Image from Yoga Journal (https://www.yogajournal.com/practice/reclining-bound-angle-pose)

Sivasana

If you’re in the throws of a migraine and don’t feel up to settling into supta baddha konasana you can get the same or similar effects in sivasana. For this pose, simply lay on the ground in a comfortable position and close your eyes. I recommend using an eye bag to close out the outside world and bring your attention to your inner world.

Image from Yoga Journal (https://www.yogajournal.com/practice/corpse-pose)

When you are ready, gently roll over to one side and open your eyes to the world around you.

Palming

Palming is a super helpful technique that helps me calm my brain of whirlwind of thoughts and feelings associated with chronic migraine. It allows me to slow down, pay attention to my body, and feel my breath. To begin, find a comfortable seated position and take a moment to come into your body. Take a deep breath. On your next exhale bring your palms to your eyes, cupping your eyes with the palm of your hand. Work to exclude as much light as possible with your hands. On your next inhale remove the palms from your eyes. Repeat this as many times as comfortable – exhale bring your palms to your eyes, inhale remove your palms from your eyes.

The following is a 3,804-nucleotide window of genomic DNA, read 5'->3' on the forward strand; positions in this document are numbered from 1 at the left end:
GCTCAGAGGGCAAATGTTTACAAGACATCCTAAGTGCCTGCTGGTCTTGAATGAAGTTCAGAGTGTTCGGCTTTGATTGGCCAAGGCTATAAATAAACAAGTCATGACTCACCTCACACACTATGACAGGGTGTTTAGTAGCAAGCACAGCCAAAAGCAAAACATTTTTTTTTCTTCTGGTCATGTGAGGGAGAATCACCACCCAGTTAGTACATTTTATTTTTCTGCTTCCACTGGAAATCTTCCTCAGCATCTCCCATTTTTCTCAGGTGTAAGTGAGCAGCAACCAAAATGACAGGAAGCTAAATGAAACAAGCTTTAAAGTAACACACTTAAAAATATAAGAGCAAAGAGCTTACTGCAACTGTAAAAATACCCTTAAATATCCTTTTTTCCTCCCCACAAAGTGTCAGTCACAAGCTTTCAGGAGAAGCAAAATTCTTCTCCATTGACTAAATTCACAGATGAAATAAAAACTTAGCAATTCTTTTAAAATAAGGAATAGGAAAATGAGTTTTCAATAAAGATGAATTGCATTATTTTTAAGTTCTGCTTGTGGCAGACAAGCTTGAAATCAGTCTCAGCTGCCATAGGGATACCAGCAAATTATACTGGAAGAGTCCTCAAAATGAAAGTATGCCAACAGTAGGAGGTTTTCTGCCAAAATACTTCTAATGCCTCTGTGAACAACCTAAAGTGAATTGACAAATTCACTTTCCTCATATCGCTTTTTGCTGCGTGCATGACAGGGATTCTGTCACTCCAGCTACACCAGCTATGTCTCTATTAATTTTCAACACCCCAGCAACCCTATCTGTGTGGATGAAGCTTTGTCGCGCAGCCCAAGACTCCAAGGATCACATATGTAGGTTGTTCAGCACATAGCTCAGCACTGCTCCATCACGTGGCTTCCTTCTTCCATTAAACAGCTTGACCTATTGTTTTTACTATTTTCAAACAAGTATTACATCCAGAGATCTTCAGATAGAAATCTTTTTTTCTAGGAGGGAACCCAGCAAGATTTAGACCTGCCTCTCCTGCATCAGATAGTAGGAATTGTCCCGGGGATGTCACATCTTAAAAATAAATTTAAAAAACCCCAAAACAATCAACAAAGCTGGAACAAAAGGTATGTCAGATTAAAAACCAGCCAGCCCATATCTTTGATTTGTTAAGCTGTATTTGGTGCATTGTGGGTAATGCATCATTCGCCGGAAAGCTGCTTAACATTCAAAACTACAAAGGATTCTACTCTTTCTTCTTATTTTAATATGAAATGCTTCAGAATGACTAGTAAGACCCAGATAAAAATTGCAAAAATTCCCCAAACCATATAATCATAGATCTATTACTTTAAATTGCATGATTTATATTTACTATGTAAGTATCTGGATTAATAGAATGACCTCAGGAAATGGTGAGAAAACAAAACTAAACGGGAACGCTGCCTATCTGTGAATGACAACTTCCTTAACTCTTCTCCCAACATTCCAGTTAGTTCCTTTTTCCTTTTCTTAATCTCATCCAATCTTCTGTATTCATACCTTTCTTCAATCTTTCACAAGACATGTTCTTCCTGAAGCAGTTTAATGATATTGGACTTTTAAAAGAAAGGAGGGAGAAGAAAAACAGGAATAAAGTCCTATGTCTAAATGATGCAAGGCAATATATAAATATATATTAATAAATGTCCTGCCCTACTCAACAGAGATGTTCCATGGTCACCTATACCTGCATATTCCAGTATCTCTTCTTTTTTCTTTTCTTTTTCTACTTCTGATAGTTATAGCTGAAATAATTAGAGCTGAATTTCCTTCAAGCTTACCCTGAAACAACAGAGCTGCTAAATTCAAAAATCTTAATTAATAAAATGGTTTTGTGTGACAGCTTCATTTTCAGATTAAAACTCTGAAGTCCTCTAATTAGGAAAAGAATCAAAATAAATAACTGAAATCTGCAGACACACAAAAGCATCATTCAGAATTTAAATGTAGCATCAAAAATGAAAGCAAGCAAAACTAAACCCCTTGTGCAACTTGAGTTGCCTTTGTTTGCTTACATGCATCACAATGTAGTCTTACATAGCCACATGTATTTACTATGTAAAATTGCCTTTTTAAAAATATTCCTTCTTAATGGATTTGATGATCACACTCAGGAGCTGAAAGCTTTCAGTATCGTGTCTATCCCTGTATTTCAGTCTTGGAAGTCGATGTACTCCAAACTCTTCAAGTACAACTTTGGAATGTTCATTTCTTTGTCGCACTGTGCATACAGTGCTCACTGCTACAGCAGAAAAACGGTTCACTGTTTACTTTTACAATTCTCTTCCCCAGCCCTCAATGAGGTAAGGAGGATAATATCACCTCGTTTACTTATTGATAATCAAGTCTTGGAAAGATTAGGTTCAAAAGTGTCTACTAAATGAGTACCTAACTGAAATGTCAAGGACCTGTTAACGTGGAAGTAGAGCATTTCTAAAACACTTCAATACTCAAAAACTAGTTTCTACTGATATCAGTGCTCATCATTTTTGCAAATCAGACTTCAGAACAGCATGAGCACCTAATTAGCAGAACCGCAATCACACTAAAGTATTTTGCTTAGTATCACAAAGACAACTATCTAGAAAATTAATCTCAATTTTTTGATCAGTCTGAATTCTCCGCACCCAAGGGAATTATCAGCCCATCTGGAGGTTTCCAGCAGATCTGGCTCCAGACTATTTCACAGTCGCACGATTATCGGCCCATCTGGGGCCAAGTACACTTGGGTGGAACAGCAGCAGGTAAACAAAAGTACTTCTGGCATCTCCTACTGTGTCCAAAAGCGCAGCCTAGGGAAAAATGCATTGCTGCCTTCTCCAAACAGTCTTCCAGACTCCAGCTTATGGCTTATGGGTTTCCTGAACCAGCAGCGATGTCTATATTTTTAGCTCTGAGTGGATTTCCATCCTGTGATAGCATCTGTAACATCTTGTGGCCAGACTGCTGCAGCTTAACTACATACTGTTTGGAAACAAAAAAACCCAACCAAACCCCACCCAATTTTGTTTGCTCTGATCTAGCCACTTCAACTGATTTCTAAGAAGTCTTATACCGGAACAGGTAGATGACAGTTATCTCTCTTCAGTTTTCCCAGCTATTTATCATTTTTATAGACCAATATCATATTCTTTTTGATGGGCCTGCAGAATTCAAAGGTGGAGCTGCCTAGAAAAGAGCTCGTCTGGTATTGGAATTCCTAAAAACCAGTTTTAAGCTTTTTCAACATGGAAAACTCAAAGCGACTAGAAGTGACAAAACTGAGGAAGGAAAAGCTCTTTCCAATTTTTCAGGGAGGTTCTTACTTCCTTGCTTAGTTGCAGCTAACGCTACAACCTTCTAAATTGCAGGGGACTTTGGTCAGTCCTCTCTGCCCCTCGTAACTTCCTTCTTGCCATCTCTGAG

Image from Seeing.org (http://www.seeing.org/techniques/palming.htm)

 

Yoga for when you don’t have a migraine

As migraineurs we’re all told that exercise is one of the best cures for our migraines – but as a chronic migraineur, I find this so much easier said that done. While I won’t be running a marathon any time soon, I can do down dogs and sun salutes with the best of them. I highly recommend regular yoga for people with migraine. Some tips for new practitioners: